Science to share with your doctor.
Microbes in the human body
According to a recent National Institutes of Health (NIH) estimate, 90% of cells in the human body are bacterial, fungal, or otherwise non-human.1 Although many have concluded that bacteria surely enjoy a commensal relationship with their human hosts, only a fraction of the human microbiota has been characterized, much less identified. The sheer number of non-human genes represented by the human microbiota – there are millions in our “extended genome”2 compared to the nearly 23,000 in the human genome – implies we have just begun to fathom the full extent to which bacteria work to facilitate their own survival.
The NIH’s ongoing initiative, the Human Microbiome Project, aspires to catalog the human microbiome, also referred to as the human metagenome. Emerging insights from environmental sampling studies have shown, for example, that in vitro based methods for culturing bacteria have drastically underrepresented the size and diversity of bacterial populations. One environmental sample of human hands found 100 times more species than had previously been detected using purely culture-based methods. Another study which also employed high throughput genomic sequencing discovered high numbers of hydrothermal vent eubacteria on prosthetic hip joints, a species once thought only to persist in the depths of the ocean.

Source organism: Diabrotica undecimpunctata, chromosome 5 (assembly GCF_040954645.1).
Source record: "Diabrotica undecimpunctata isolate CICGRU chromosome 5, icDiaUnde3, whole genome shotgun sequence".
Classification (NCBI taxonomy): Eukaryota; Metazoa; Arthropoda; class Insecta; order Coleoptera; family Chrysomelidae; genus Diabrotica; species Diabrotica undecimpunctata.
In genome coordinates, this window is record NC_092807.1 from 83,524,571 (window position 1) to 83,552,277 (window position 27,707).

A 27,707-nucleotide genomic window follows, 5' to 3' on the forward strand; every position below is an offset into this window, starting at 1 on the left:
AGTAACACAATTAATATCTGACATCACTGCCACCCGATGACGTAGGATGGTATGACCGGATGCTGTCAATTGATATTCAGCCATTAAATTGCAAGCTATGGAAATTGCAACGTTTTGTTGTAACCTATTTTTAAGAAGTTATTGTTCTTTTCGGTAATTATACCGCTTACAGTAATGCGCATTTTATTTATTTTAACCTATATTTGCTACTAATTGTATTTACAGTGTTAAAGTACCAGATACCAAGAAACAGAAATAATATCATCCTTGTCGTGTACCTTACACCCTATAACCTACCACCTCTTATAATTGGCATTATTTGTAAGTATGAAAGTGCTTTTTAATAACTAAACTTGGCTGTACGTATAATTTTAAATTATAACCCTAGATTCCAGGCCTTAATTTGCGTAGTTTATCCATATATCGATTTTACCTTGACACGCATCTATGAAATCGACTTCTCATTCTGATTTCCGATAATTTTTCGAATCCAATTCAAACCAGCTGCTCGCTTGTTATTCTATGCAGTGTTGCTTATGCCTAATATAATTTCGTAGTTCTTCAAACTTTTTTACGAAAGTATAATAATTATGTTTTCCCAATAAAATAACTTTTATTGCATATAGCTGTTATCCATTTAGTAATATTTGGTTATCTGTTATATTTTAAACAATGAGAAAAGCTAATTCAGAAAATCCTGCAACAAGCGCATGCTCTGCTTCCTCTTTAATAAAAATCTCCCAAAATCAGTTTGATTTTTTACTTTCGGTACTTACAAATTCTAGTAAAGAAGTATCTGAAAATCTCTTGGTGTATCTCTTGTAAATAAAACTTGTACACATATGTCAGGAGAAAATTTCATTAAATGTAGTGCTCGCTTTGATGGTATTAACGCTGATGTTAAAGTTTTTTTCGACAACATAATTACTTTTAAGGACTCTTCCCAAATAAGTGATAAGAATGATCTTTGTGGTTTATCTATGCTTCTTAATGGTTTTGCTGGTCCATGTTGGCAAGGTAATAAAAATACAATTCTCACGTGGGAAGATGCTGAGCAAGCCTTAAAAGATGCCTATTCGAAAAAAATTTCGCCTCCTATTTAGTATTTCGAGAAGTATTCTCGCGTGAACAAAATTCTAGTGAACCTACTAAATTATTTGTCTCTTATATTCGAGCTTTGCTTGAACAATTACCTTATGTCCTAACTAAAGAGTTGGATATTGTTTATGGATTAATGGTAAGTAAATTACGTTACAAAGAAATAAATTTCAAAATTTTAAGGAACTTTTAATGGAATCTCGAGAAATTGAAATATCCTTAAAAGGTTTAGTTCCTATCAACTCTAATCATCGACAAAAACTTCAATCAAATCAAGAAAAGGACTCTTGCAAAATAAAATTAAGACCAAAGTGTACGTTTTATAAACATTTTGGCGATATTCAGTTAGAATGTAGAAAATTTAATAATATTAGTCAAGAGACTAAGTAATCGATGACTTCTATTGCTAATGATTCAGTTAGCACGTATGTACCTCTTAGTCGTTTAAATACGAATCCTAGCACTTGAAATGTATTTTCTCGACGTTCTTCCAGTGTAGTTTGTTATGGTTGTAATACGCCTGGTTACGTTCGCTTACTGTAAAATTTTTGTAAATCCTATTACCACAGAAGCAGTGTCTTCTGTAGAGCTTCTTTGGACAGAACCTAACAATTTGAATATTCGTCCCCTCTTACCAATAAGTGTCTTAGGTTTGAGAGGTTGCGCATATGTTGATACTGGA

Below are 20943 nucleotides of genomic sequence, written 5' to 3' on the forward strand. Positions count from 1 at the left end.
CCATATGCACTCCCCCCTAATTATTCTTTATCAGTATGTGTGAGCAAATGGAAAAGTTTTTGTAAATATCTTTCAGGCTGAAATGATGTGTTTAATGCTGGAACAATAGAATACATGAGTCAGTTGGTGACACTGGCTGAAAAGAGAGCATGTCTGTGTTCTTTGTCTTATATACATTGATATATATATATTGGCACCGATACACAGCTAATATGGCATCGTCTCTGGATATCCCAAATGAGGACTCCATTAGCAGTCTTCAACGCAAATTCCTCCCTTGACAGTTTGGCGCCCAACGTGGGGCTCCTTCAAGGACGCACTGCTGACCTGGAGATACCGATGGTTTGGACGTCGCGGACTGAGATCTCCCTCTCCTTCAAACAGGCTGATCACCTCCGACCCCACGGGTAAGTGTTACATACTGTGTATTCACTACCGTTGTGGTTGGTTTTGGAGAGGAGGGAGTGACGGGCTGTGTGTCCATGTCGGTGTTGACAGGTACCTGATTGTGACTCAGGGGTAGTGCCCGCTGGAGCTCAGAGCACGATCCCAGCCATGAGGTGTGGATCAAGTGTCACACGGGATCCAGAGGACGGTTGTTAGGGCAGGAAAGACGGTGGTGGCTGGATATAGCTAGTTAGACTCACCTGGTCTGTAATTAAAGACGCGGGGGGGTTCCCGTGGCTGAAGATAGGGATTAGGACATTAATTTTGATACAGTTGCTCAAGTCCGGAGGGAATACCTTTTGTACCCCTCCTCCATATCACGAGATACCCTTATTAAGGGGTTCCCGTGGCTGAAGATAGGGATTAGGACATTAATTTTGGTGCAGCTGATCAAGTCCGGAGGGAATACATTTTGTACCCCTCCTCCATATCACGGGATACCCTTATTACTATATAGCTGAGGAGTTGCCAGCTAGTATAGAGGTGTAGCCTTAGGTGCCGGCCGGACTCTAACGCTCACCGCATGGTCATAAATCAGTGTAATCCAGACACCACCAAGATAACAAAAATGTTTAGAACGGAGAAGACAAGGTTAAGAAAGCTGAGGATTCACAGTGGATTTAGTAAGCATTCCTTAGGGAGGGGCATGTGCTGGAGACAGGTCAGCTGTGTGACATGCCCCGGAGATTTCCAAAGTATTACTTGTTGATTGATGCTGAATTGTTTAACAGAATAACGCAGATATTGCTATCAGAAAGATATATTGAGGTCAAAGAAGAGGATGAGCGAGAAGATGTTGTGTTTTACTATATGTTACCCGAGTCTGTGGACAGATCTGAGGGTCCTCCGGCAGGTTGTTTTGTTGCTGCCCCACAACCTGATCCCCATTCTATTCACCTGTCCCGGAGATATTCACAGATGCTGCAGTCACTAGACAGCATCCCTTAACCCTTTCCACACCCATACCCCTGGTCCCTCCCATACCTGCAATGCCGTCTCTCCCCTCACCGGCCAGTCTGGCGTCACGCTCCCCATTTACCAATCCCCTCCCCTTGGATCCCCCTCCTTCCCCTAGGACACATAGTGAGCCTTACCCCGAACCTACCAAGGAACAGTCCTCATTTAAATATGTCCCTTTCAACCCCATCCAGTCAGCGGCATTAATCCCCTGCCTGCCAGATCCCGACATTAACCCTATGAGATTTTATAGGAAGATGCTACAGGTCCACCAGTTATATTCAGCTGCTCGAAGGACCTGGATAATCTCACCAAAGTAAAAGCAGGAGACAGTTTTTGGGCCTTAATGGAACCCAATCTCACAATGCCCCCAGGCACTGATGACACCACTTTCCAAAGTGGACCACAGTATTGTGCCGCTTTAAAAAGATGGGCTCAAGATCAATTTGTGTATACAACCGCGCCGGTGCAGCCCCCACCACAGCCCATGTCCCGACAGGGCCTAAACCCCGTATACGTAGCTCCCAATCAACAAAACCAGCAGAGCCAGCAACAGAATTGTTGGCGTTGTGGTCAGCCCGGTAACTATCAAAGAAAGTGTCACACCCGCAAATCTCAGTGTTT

Horizontal gene transfer
Horizontal gene transfer (HGT), sometimes referred to as lateral gene transfer, is any process in which a bacterium inserts genetic material into the genomes of other pathogens or into the genome of its host. HGT represents a substantial blow to the validity of Koch’s postulates, which state that any given infectious disease is caused by a single discrete and well-defined pathogen.
“Increasingly, studies of genes and genomes are indicating that considerable horizontal gene transfer has occurred between bacteria.”
James Lake, Molecular Biology Institute at the University of California
In fact, due to increasing evidence suggesting the importance of the phenomenon in organisms that cause disease, molecular biologists such as Peter Gogarten at the University of Connecticut have described horizontal gene transfer as “a new paradigm for biology.”
Gorgarten insists that horizontal gene transfer is “more frequent than most biologists could even imagine a decade ago” and that this reality turns the idea that we can classify organisms in a simple “tree of life” on its head.
Instead Gogarten suggests that biologists use the metaphor of a mosaic to describe the different histories combined in individual genomes and use the metaphor of a net to visualize the rich exchange of DNA among microbes.
Comorbidity of inflammatory diseases
“One of the striking features of a variety of neuropsychiatric diseases (e.g., affective disorders) is their variance, with differences observed across individuals in terms of their susceptibility, in the combination of systems that are disturbed, and in the therapeutic and adverse responses to various medications…. The microbiome [may represent] a source of this observed variance.”
A. Gonzalez et al.1